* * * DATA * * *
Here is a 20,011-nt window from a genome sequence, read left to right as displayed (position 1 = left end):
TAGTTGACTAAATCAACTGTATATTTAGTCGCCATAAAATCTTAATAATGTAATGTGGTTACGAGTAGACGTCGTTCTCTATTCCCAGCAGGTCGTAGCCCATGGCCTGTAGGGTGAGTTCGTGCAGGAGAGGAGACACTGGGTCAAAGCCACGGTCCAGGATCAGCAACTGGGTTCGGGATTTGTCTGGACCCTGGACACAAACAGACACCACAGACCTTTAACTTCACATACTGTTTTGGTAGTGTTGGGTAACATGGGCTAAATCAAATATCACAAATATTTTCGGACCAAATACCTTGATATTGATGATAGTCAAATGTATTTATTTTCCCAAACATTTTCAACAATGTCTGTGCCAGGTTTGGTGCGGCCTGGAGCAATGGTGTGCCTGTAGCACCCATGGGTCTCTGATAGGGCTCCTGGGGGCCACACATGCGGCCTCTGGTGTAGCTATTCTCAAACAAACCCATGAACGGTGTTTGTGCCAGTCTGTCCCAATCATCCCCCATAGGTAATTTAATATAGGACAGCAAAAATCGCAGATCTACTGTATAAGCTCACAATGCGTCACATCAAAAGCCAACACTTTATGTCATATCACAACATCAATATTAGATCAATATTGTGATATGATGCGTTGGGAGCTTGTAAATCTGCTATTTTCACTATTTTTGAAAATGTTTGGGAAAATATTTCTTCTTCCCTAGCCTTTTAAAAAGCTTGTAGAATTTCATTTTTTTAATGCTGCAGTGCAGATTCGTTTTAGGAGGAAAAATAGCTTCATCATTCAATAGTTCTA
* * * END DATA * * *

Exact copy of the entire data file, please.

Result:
Here is a 20,011-nt window from a genome sequence, read left to right as displayed (position 1 = left end):
TAGTTGACTAAATCAACTGTATATTTAGTCGCCATAAAATCTTAATAATGTAATGTGGTTACGAGTAGACGTCGTTCTCTATTCCCAGCAGGTCGTAGCCCATGGCCTGTAGGGTGAGTTCGTGCAGGAGAGGAGACACTGGGTCAAAGCCACGGTCCAGGATCAGCAACTGGGTTCGGGATTTGTCTGGACCCTGGACACAAACAGACACCACAGACCTTTAACTTCACATACTGTTTTGGTAGTGTTGGGTAACATGGGCTAAATCAAATATCACAAATATTTTCGGACCAAATACCTTGATATTGATGATAGTCAAATGTATTTATTTTCCCAAACATTTTCAACAATGTCTGTGCCAGGTTTGGTGCGGCCTGGAGCAATGGTGTGCCTGTAGCACCCATGGGTCTCTGATAGGGCTCCTGGGGGCCACACATGCGGCCTCTGGTGTAGCTATTCTCAAACAAACCCATGAACGGTGTTTGTGCCAGTCTGTCCCAATCATCCCCCATAGGTAATTTAATATAGGACAGCAAAAATCGCAGATCTACTGTATAAGCTCACAATGCGTCACATCAAAAGCCAACACTTTATGTCATATCACAACATCAATATTAGATCAATATTGTGATATGATGCGTTGGGAGCTTGTAAATCTGCTATTTTCACTATTTTTGAAAATGTTTGGGAAAATATTTCTTCTTCCCTAGCCTTTTAAAAAGCTTGTAGAATTTCATTTTTTTAATGCTGCAGTGCAGATTCGTTTTAGGAGGAAAAATAGCTTCATCATTCAATAGTTCTA